Skip to content
  • Free shipping on orders over £25

Your cart

0 items

Your cart is empty



Arthritis affects your joints–you know this. But did you know that arthritis can also wreak havoc on other parts of your body? Sometimes, it’s due to the disease itself; other times due to the side effects from the medications used to treat it.

The worrying thing about this is that symptoms aren’t always so evident, making it easy for you or your doctor to overlook them. In some cases, it may seem like these symptoms are completely unrelated to arthritis, which makes you think that it doesn’t even merit a mention.

That said, it’s important that you know what to look out for. So we’ve run down some of the most common symptoms—outside of joint pain—that you should watch out for:



Around half of people with rheumatoid arthritis developed rheumatoid nodules—lumps of tissue that form under the skin. These develop after bony areas are exposed to pressure. There are cases that nodules disappear on their own, but it usually requires treatment.


Arthritis-induced inflammation can affect blood vessels, which in turn, affects the skin. It can manifest in small red dots that creep across your skin. This can be treated by treating and managing the underlying cause of inflammation.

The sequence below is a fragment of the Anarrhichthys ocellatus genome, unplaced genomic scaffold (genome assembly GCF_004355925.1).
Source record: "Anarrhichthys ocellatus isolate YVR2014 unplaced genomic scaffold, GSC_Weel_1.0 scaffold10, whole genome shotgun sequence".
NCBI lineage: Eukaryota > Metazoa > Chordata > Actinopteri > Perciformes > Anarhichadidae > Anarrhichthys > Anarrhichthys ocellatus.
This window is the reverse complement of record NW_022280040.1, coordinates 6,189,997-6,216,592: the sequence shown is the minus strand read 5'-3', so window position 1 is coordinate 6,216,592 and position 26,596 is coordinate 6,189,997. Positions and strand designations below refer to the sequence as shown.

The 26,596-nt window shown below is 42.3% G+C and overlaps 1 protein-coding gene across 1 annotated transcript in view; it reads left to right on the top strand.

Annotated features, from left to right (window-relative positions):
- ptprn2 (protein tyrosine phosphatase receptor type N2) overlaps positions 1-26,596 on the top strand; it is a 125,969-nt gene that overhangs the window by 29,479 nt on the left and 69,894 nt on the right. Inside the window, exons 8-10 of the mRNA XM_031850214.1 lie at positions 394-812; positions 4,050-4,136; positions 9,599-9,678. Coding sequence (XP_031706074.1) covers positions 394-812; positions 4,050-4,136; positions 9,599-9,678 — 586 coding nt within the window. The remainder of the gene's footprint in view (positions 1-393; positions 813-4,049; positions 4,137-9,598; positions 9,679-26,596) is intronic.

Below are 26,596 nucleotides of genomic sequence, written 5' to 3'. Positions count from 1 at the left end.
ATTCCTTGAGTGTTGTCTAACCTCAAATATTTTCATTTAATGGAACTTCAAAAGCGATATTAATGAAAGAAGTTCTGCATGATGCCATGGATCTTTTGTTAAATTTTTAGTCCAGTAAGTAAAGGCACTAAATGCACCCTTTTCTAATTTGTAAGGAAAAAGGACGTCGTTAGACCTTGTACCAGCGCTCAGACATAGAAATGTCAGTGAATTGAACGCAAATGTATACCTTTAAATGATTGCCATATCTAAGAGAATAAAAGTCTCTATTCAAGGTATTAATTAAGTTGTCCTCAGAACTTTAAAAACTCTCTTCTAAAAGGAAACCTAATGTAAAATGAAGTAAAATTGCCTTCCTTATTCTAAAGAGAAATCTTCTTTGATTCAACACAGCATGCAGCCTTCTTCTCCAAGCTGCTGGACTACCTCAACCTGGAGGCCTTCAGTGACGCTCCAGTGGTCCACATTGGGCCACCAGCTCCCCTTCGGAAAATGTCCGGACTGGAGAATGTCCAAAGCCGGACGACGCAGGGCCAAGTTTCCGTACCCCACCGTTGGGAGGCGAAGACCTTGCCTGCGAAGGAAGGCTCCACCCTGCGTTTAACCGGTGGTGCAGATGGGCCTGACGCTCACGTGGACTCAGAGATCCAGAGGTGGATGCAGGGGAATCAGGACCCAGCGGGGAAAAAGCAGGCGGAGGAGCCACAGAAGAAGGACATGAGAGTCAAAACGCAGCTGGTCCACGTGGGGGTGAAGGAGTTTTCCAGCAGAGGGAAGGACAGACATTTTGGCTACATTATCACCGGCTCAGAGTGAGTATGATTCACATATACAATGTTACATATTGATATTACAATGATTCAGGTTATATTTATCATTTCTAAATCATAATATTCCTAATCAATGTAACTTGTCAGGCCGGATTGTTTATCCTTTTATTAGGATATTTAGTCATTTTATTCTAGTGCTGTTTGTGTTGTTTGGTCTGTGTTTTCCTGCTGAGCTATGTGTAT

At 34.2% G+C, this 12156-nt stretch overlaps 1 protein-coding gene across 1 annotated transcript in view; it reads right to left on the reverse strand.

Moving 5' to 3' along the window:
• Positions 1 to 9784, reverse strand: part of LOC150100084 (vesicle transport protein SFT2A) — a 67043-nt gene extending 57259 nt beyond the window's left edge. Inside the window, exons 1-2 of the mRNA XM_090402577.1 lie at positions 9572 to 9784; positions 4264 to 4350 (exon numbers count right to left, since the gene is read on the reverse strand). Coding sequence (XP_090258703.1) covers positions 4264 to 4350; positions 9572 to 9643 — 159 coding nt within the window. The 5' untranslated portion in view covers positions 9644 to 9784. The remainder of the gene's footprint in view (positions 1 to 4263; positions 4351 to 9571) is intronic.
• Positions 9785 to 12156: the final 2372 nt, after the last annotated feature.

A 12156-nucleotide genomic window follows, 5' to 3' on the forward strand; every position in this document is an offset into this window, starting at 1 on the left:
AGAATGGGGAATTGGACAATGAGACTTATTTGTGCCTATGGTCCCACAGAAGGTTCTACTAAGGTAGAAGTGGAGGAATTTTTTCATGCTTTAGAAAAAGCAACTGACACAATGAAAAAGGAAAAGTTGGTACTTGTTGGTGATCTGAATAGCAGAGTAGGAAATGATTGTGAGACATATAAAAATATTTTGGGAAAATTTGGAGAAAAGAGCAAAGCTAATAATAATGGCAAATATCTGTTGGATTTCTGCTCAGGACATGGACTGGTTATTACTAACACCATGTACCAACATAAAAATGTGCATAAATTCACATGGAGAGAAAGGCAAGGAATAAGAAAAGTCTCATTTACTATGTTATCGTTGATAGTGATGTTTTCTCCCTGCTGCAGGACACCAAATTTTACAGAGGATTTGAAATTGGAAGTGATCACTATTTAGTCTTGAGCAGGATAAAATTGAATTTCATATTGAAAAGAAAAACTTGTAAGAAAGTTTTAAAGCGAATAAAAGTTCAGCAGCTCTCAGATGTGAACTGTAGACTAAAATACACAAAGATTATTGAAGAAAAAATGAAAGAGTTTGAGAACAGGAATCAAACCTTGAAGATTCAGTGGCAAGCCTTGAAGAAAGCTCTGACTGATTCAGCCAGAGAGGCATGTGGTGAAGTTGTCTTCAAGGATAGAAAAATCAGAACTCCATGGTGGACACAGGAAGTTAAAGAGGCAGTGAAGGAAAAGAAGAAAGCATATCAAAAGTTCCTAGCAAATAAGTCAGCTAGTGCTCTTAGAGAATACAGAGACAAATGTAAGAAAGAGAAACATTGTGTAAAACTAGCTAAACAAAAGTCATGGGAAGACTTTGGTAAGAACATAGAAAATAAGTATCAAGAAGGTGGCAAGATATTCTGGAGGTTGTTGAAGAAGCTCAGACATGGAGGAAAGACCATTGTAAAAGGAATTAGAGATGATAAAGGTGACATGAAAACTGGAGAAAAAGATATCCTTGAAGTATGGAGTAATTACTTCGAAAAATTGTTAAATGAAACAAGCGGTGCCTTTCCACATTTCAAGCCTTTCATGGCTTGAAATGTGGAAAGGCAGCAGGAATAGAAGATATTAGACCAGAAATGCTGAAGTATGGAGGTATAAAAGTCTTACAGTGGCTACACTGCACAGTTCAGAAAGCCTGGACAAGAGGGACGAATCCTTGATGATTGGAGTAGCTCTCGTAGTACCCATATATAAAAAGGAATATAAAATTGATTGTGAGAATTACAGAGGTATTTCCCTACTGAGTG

The inflammation caused by arthritis will eventually lead to loss of bone density—not just around your joints but all over your body. Corticosteroids, typically used to treat the symptoms of chronic pain, can also cause bone thinning. This results in weak, brittle bones. To treat, regular exercise, vitamin D and a calcium-rich diet is essential.


Inflammation and Scarring

Have you noticed symptoms like pain, redness, light sensitivity and blurred vision? This might because of inflammation of the scleritis (the whites of the eyes).  While treatable, it’s important that you get this checked as soon as possible as this may lead to permanent damage.


Inflamed joints can also affect your eye’s tear producing glands. If you notice that your eyes are starting to feel dry and gritty, be sure to speak to your physician about it. You’ll probably need medication plus eye drops to help manage the dryness.



The same inflammatory process that affects your joints has also been known to damage your mouth’s moisture producing glands. This results in dry mouth. If you start to notice unusual dryness in your mouth, see your doctor and maintain good oral and dental hygiene.


Severe and long-term inflammation caused by arthritis can affect the lungs. It’s usually harmless, but prolonged inflammation can lead to pulmonary fibrosis, which can interfere with breathing.


Arthritis doesn’t directly affect the liver, but specific medication used to treat arthritis can. One example is the constant and long-term use of acetaminophen, which has been known to cause liver failure.


If you are experiencing any of these symptoms, make sure you speak to your doctor about it immediately. Ignoring these symptoms could only make your condition worse.

Previous article Finding the Best Wrist Brace: A Comprehensive Guide to Dr. Arthritis's Collection